21:20 GMT29 March 2020
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    The new US Justice Against Sponsors of Terrorism Act is vindictive, and ultimately harms the United States' strategic partnership with Saudi Arabia, Abdul-khaleq Abdullah, Emirati Gulf specialist and professor of political science at United Arab Emirates University, told Sputnik.

    In an interview with Sputnik, Abdul-khaleq Abdullah, Emirati Gulf specialist and professor of political science at United Arab Emirates University, slammed the revived US 9/11 bill as nothing but a "greedy law" which he said rides roughshod over the United States' interests.

    The interview came after the US Congress overwhelmingly voted to overturn President Barack Obama's veto of the new bill, which allows the families of the victims of the September 11 attacks to sue Saudi officials for their alleged involvement in the attacks.

    This is the first time the US Congress has blocked a presidential veto during Obama's time in office. Now the controversial bill, called the Justice Against Sponsors of Terrorism Act, will become a law.

    "This is a very nasty and vindictive law that is targeting many countries, but mostly Saudi Arabia," Abdul-khaleq Abdullah said.

    He made it plain that this law will most likely weigh heavily on the financial aspects of the relationship between the United States and Saudi Arabia.

    "This is a greedy law in the sense that it really targets billions of dollars of Saudi Arabian investment in the United States," he said, adding that Riyadh is almost certain to react by reconsidering its US investment policy.

    Also, given that many see the bill as a sign that an anti-Saudi Arabian campaign is in full swing in the United States, we can expect a scaling down of Riyadh's cooperation with Washington on many issues, including those related to fight against terrorism, according to him.

    " So this is a bad law both for Saudi Arabia and the United States, and this document is not aimed at addressing grievances of relatives of 9/11 victims," Abdul-khaleq Abdullah added.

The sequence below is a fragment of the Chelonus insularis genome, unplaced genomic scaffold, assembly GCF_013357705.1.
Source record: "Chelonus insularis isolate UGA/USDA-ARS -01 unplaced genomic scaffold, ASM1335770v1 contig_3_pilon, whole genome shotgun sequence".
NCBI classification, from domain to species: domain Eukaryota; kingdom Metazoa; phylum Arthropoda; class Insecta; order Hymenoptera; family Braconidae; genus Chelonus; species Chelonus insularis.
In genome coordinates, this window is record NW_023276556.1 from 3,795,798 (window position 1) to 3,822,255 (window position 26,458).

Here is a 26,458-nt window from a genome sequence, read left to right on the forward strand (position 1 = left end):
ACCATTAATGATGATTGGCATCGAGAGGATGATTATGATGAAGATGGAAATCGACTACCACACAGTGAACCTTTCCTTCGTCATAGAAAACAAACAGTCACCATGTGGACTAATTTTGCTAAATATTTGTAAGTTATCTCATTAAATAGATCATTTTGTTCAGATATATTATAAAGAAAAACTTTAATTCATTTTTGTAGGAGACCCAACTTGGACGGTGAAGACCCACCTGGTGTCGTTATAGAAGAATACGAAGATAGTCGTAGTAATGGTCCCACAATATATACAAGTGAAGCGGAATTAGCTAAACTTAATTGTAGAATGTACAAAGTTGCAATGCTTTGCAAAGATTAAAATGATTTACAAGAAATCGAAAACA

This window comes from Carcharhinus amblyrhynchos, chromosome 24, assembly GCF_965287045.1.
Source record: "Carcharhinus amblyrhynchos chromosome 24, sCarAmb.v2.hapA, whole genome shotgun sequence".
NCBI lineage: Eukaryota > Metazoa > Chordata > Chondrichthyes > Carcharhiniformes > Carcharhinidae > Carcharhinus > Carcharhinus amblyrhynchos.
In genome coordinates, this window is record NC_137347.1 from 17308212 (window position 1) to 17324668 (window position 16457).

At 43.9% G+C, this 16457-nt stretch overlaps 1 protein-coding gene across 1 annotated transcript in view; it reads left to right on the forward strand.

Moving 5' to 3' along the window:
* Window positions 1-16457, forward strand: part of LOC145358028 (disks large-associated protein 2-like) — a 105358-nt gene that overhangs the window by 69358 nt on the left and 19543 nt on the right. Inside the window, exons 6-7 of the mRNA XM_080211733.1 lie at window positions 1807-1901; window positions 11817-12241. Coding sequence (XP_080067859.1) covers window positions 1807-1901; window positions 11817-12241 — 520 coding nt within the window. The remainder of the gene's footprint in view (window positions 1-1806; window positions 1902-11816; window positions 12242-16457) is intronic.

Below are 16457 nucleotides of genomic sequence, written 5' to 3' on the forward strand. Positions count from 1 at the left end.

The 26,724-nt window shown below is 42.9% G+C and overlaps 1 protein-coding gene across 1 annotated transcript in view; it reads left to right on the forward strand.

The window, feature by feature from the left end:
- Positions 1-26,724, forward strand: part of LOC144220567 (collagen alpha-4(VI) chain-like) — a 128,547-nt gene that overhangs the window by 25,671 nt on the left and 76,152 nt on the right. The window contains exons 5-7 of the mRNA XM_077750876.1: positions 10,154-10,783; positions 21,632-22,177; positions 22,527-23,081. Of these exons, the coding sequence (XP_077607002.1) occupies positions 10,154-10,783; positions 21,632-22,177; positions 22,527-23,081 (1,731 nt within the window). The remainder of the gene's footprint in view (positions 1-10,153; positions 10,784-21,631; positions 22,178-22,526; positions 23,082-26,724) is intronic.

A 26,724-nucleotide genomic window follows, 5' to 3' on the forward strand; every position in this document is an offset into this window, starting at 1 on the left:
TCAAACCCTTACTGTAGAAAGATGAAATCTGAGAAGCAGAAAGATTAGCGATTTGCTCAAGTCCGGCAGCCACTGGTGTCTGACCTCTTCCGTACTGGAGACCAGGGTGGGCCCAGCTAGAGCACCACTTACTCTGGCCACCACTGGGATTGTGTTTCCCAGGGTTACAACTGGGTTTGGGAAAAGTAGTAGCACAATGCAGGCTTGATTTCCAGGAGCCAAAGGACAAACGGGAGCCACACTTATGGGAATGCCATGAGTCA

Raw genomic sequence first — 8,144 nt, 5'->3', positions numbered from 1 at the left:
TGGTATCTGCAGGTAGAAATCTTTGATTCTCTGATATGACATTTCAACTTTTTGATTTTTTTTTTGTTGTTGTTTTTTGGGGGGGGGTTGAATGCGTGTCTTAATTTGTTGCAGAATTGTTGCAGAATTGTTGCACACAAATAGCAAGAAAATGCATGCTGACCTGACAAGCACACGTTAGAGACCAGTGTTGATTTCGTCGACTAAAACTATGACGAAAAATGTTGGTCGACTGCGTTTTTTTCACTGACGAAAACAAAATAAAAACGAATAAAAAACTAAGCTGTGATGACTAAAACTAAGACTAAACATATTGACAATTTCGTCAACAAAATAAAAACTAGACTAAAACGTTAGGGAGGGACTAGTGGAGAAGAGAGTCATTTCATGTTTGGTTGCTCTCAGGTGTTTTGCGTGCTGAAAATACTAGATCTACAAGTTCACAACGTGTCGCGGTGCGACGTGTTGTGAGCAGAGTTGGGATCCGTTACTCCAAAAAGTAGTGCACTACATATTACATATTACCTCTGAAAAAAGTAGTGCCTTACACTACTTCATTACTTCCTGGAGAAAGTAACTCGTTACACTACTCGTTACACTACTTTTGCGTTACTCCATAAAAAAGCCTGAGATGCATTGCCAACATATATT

He said that the law may finally lead to Saudi Arabia totally reviewing its 70-year special relationship with the United States, including issues pertaining to the use of petrodollars and the countries' military partnership.

    Following the Wednesday vote, White House spokesman Josh Earnest called the Congressional decision the most embarrassing thing US lawmakers have done in several decades.

    Earlier this week, the White House argued that the bill could create a dangerous precedent, and that other countries could be allowed to sue the United States for its actions abroad.

    The Obama administration's justification is unsurprising, given that according to the whistleblowing site The Intercept, "organizations such as the Long War Journal, the New America Foundation, and the Bureau of Investigative Journalism estimate that at least 200 and as many as 1,000 civilians have been killed by American drone strikes in nations where the US is not at war since Obama took office."

    US Defense Secretary Ashton Carter also voiced his concerns in a separate letter.

    He said that placing US interests in the hands of foreign courts could put national security at risk. Congressional lawmakers in their turn insist that the bill could allow the families of victims to seek justice and closure for the atrocities that occurred in 2001.


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